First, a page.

Finally, I had to have Sticky Fingers’s signature item, the sticky bun. It’s their trademark for a reason; I can make good cupcakes myself, but this was truly a treat. I recommend putting it in the microwave for ten seconds—it almost feels oven-fresh.
There was a surprise treat in here, too. Can you find it? (Ooh, it’s just like I SPY.) If you said the latte, you win nothing. The latte was one of the best I’ve ever had. Vegan lattes are harder to get right than dairy lattes because both the beans and the soymilk must be good; I’ve found that even good cafés often have inferior soymilk. Yet another advantage of the all-vegan institution—it does not just humor vegans but caters to us. Here’s hoping that this post single-handedly attracts a mass migration of vegans to the DC area, creating a vegan community to rival Frisco’s. Our motto: “Better than Portland.”
July 20, 2008
Tea, tea, tea. I cannot get enough tea. Everything about it delights me: the wares, the process, the associated foods…not that I’m even very knowledgeable about tea, as became clear to me when I looked at a few tea blogs. But anyway, I decided that for my first foray into ice cream-making I should attempt not vanilla or chocolate but green tea. I had the matcha powder, I now had the ice cream maker, so I had no excuse not to make it.
For ideas about how to proceed I started with Veganomicon. Its one ice cream recipe is based on coconut milk, however, and I wanted to avoid a strong coconut taste in this case. So I turned to the internet, recalling that I’d come across a vegan ice cream blog once before. It’s not too good to be true! I used a template from the extremely useful A Vegan Ice Cream Paradise, with my own add-ins. So while the recipe is mine, the credit is not.
Onto the verdict. The ice cream was really good—the ingredients were well-balanced, the tea came through nicely, it wasn’t too sweet, and (paramount for me) it was satisfyingly creamy. It fulfilled my ice cream needs and I would definitely make it again.
It’s not perfect. The texture is not quite right. It’s not sorbet, which I’ve never cared for much; it is creamy. Yet it’s not quite ice cream either—not full-fledged, silky-smooth ice cream, anyway. It’s sort of 85% ice cream, 15% sorbet. This may be an issue of veganness, but I doubt it: I have had both store-bought and homemade (well, restaurant-made) vegan ice cream that did not suffer from this flaw. My mom also said she remembers having this problem with dairy ice cream, and that the solution was to make a custard first. So I don’t know if cooking it longer would help, or increasing the creamer-to-milk ratio, or what. Any suggestions would be greatly appreciated. Still, I’m posting the recipe because I’m mostly happy with it and I still recommend it to other vegans craving ice cream. I used an ice cream maker, but apparently there are other methods.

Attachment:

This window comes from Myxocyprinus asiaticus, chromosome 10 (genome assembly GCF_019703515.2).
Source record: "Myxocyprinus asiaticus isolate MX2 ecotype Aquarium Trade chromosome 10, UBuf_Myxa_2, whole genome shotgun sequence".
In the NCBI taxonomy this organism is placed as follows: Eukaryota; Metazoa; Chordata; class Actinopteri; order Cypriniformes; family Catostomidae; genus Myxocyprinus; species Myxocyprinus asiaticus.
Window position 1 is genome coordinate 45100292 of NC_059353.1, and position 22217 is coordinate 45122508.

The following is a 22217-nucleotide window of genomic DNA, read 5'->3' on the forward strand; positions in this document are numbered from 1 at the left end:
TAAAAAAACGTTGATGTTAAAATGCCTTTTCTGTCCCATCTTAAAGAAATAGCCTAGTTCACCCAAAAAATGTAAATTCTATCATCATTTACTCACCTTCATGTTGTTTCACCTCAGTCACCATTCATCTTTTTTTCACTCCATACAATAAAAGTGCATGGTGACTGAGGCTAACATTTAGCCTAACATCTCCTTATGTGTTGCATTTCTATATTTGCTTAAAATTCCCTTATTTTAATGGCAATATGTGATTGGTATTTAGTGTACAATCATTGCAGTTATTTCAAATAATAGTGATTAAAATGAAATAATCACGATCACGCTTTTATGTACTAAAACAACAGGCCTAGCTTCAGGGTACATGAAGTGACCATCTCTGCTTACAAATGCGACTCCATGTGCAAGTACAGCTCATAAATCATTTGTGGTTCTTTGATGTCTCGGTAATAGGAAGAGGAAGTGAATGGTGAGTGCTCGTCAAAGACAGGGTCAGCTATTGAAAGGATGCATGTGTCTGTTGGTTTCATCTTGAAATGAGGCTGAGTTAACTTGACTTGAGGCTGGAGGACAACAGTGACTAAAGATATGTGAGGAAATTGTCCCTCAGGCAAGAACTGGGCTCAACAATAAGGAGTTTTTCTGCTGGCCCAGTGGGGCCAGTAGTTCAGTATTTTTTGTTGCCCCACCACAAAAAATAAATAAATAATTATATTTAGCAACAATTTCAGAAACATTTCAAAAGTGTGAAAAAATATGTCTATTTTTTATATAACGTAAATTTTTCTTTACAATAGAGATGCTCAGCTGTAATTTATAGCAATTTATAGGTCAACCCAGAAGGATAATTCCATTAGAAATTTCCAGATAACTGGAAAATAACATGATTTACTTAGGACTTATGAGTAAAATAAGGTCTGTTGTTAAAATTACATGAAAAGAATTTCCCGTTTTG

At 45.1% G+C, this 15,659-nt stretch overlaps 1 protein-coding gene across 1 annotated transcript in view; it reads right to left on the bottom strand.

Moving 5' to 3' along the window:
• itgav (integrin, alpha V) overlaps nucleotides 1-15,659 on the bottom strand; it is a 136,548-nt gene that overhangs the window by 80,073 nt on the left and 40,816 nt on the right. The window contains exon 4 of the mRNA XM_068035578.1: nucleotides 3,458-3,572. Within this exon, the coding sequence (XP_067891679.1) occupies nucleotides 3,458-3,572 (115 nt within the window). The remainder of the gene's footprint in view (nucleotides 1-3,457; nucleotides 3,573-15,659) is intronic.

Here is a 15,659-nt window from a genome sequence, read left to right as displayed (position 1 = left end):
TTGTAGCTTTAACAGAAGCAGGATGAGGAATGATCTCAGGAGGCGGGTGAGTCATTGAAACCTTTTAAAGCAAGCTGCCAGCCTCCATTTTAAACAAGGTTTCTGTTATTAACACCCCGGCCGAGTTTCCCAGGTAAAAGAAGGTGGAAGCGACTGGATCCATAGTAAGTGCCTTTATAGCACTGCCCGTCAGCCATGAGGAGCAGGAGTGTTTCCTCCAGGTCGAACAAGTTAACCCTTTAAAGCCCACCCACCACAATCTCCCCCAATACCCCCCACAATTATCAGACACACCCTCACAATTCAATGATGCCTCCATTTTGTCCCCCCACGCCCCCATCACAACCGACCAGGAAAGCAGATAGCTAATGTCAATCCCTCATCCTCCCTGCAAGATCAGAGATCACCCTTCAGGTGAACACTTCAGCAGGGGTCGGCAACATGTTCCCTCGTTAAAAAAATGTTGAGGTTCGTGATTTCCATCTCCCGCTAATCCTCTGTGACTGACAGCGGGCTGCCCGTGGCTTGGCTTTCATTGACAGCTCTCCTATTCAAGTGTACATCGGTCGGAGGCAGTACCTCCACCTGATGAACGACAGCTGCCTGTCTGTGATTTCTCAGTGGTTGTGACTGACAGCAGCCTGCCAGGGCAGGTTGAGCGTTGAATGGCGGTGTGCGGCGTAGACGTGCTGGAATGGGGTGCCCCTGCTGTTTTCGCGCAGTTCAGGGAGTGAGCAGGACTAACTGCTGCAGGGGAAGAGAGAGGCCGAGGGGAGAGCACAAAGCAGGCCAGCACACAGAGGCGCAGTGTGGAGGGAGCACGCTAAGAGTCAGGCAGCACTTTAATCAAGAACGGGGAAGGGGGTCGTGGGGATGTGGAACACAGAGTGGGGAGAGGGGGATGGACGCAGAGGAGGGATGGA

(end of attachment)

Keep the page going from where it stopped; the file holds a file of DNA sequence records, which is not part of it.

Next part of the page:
Green Tea Ice Cream
Makes about 1 quart
2 tablespoons arrowroot
2 cups soymilk
2 cups soy creamer
¾ cup sugar
2 tablespoons matcha (green tea powder), sifted to remove lumps
¾ teaspoon vanilla extract
½ teaspoon almond extract
1. Stir the arrowroot into ¼ cup of the soymilk until dissolved. Set aside.
2. Heat the remaining soymilk and creamer in a saucepan on medium heat, stirring occasionally. Stir more frequently as the mixture approaches a boil.
3. When the liquid is gently bubbling, whisk in sugar until dissolved, then matcha until dissolved (it will not actually dissolve, but will be in suspension).
4. Remove saucepan from heat and whisk in arrowroot mixture until dissolved. Then stir in the extracts.
5. Chill for several hours to overnight, then make according your ice cream maker’s directions. You may need to freeze it for two hours after it comes out of the ice cream maker if you desire a thicker texture. Store unused ice cream in an airtight container in the freezer; it will be very hard right out of the freezer, but microwaving it for 15 seconds will soften it.